Police: Most stolen items end up in pawn shops

By Katy Andersen

March 1, 2018

BECKLEY/PRINCETON, W. Va. (WVNS) – It’s become far too common, your stolen items ending up in pawn shops.

“We inescapably end up with stolen property from time to time,” said Ron Wood, the owner of Flat Top Arms Incorporated in Beckley.

Wood has been in business for 18 years and says he’s seen an influx in the amount of stolen items coming into his shop. “You don’t want to have items that are stolen. You are going to end up losing money plus your reputation,” Wood said.

Chad Butler, who is a Detective with the Princeton Police Department, said stolen items ending up in pawn shops is a huge problem in Princeton. “Seems like everything that gets stolen ends up in a pawn shop,” Butler said.

Butler said it’s thieves trying to get a quick buck for a quick fix. So every week, he compiles a list of stolen items and then checks the entire store of the 4 pawn shops in the Princeton area. “Tools is the number one- people leave a lot of tools in their vehicle and out buildings,” Butler said.

This is a problem law enforcement in Beckley said they are also battling. “A pretty large majority of stolen items at some point find there way into a pawn shop,” Detective David Allard, with the Beckley Police Department, said.

Allard is also combing through local pawn shops for stolen items, but instead of doing it by hand like Detective Butler, he does it online through a nationally used database called Leads Online.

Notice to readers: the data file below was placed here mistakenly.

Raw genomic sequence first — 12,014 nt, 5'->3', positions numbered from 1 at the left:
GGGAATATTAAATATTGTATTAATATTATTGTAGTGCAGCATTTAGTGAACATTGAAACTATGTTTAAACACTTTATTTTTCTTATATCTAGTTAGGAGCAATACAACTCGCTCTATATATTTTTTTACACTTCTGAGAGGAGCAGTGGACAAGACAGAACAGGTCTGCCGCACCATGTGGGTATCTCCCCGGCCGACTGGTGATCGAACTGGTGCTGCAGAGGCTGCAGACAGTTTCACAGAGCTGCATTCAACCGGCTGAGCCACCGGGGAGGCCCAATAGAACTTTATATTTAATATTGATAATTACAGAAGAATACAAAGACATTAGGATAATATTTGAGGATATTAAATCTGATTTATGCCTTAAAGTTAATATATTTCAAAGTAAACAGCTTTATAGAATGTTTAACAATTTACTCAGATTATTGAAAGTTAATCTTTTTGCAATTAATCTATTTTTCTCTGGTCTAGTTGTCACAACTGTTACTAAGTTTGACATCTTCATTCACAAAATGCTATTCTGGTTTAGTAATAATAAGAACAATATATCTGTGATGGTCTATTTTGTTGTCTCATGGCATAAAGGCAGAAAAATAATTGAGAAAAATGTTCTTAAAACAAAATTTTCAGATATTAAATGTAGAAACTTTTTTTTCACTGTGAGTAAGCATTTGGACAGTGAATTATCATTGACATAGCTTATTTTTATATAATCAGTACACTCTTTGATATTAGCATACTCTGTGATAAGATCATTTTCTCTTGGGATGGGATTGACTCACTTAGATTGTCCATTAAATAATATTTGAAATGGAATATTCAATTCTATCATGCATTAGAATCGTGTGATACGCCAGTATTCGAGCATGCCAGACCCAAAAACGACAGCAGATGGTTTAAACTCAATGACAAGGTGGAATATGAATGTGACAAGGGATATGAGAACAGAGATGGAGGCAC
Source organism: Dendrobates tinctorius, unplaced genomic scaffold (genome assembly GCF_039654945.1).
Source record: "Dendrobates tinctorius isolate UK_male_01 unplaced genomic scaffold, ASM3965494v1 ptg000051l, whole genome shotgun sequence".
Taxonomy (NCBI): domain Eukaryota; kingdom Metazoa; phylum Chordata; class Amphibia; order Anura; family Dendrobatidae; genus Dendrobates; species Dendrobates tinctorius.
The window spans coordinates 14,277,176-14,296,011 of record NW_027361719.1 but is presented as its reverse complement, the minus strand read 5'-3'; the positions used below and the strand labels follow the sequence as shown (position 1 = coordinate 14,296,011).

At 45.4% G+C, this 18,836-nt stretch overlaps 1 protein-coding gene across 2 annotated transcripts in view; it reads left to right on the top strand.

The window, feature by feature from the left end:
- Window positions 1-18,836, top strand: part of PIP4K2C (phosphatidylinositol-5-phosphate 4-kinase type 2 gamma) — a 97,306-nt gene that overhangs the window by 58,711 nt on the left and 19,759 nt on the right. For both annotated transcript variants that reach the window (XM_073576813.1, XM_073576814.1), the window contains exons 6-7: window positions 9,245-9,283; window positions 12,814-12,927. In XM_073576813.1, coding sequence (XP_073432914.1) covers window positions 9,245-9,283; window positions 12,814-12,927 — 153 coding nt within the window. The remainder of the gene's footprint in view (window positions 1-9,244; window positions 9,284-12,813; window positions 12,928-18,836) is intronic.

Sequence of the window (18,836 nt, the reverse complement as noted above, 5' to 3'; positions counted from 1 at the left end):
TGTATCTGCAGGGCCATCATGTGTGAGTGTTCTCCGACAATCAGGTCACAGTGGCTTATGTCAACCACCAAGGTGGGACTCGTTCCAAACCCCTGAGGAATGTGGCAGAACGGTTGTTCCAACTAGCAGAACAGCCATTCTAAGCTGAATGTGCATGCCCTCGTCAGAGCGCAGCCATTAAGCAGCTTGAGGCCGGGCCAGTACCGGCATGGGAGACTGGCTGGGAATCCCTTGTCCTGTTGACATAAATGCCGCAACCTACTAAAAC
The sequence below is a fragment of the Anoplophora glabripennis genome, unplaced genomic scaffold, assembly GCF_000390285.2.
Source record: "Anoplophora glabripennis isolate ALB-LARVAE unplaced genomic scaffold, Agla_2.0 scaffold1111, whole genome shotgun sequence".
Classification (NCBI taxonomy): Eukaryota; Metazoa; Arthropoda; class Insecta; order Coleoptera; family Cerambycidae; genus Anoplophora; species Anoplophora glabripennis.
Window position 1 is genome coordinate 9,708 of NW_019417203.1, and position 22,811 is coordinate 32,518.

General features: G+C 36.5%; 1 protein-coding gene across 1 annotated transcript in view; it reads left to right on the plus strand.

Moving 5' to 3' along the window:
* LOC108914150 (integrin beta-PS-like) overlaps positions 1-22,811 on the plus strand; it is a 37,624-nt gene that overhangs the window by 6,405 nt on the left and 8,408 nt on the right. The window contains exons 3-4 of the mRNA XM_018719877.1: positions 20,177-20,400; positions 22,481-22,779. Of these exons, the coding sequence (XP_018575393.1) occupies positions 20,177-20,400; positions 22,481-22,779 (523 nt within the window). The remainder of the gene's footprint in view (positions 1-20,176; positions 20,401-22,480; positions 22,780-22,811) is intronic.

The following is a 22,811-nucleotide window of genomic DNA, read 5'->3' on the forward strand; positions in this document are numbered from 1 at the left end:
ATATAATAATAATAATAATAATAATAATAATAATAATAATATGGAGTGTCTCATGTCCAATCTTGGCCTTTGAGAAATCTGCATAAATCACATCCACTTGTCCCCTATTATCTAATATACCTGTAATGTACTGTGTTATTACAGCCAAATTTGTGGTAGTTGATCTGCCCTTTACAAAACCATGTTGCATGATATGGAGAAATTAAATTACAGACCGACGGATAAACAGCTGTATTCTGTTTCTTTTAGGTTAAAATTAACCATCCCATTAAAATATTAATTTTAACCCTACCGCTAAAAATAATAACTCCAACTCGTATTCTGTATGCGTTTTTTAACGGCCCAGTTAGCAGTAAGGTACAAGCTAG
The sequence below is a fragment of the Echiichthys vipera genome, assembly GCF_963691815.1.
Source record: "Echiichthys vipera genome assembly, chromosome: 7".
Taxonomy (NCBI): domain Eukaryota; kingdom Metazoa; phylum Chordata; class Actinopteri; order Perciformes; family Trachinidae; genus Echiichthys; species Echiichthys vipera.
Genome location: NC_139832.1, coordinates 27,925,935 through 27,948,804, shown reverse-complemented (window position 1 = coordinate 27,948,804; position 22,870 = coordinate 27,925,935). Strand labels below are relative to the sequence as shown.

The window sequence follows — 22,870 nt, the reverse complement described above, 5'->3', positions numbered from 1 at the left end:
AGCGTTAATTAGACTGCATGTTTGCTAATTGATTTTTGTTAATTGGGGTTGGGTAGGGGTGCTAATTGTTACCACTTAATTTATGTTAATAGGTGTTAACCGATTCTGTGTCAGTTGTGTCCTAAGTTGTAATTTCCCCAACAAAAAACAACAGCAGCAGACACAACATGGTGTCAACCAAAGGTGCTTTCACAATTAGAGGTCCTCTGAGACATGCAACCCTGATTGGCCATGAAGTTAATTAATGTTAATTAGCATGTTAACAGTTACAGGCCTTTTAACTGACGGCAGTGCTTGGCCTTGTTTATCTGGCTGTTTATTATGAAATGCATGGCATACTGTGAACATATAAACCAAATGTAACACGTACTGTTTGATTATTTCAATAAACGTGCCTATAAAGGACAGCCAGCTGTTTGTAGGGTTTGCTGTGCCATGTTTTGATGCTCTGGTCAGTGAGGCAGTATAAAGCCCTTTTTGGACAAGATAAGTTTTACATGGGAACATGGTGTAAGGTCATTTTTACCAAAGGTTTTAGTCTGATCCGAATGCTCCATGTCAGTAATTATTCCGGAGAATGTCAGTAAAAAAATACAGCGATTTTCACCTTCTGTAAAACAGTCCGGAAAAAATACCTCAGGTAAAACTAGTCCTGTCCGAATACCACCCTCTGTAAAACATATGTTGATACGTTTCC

By law, all pawn shops in Beckley must enter every item they receive into the database. That includes the seller’s information along with the item’s manufacturer, a description and serial number.Then when an item is reported stolen, law enforcement can enter that information and hopefully find it.

“The more information we have when a person reports a crime, the more likely hood we will solve the case,” Allard said.

But not every agency is able to search through Leads Online because of it’s price tag. The program costs each department thousands of dollars.

Whether it’s by hand or online, both Detective Allard and Butler said they’ve recovered thousands of dollars worth of stolen items from area pawn shops.

As for Wood at Flat Top Arms, he said they’re constantly working with police to make sure stolen items don’t end up in his shop- or your home.

“There are a few times that we virtually know,” Wood said. “If you bring me a stolen item and we find out it’s stolen one time, you won’t ever bring me anything else.”

Police said the biggest problem they run into is when people report something stolen but they do not have the item’s serial number, which is crucial when trying to prove the item is yours. They recommend you go around your home and write down the serial number for big ticket items, especially guns and tools.

Also, they said do not wait to file a police report. As soon as you realize something is missing, call your local law enforcement.